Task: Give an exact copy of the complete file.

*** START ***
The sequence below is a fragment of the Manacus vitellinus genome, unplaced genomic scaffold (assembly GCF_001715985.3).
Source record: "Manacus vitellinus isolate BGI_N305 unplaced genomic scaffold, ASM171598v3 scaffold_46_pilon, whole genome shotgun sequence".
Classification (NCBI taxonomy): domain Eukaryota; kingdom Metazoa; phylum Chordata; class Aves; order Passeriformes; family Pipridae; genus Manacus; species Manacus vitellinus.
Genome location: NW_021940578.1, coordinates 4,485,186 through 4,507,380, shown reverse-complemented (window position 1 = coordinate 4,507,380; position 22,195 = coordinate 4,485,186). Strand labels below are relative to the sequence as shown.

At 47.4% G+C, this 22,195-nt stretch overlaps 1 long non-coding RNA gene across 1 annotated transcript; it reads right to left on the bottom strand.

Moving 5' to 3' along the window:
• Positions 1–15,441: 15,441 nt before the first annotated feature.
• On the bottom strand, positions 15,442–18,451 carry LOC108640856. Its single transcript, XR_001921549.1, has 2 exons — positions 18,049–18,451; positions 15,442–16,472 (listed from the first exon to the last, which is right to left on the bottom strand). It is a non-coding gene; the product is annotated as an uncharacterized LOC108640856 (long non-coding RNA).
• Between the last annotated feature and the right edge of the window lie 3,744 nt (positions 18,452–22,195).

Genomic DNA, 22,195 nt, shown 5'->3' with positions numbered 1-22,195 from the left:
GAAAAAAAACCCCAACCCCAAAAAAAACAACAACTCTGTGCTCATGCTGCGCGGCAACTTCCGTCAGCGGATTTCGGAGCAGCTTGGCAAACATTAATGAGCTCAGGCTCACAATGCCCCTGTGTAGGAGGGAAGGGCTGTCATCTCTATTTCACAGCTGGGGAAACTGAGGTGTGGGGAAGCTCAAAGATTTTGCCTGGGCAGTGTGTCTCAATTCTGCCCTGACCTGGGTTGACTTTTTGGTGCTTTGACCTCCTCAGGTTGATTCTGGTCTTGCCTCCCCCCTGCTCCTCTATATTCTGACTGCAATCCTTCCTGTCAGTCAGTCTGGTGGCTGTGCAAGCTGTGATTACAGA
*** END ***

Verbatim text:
The sequence below is a fragment of the Manacus vitellinus genome, unplaced genomic scaffold (assembly GCF_001715985.3).
Source record: "Manacus vitellinus isolate BGI_N305 unplaced genomic scaffold, ASM171598v3 scaffold_46_pilon, whole genome shotgun sequence".
Classification (NCBI taxonomy): domain Eukaryota; kingdom Metazoa; phylum Chordata; class Aves; order Passeriformes; family Pipridae; genus Manacus; species Manacus vitellinus.
Genome location: NW_021940578.1, coordinates 4,485,186 through 4,507,380, shown reverse-complemented (window position 1 = coordinate 4,507,380; position 22,195 = coordinate 4,485,186). Strand labels below are relative to the sequence as shown.

At 47.4% G+C, this 22,195-nt stretch overlaps 1 long non-coding RNA gene across 1 annotated transcript; it reads right to left on the bottom strand.

Moving 5' to 3' along the window:
• Positions 1–15,441: 15,441 nt before the first annotated feature.
• On the bottom strand, positions 15,442–18,451 carry LOC108640856. Its single transcript, XR_001921549.1, has 2 exons — positions 18,049–18,451; positions 15,442–16,472 (listed from the first exon to the last, which is right to left on the bottom strand). It is a non-coding gene; the product is annotated as an uncharacterized LOC108640856 (long non-coding RNA).
• Between the last annotated feature and the right edge of the window lie 3,744 nt (positions 18,452–22,195).

Genomic DNA, 22,195 nt, shown 5'->3' with positions numbered 1-22,195 from the left:
GAAAAAAAACCCCAACCCCAAAAAAAACAACAACTCTGTGCTCATGCTGCGCGGCAACTTCCGTCAGCGGATTTCGGAGCAGCTTGGCAAACATTAATGAGCTCAGGCTCACAATGCCCCTGTGTAGGAGGGAAGGGCTGTCATCTCTATTTCACAGCTGGGGAAACTGAGGTGTGGGGAAGCTCAAAGATTTTGCCTGGGCAGTGTGTCTCAATTCTGCCCTGACCTGGGTTGACTTTTTGGTGCTTTGACCTCCTCAGGTTGATTCTGGTCTTGCCTCCCCCCTGCTCCTCTATATTCTGACTGCAATCCTTCCTGTCAGTCAGTCTGGTGGCTGTGCAAGCTGTGATTACAGA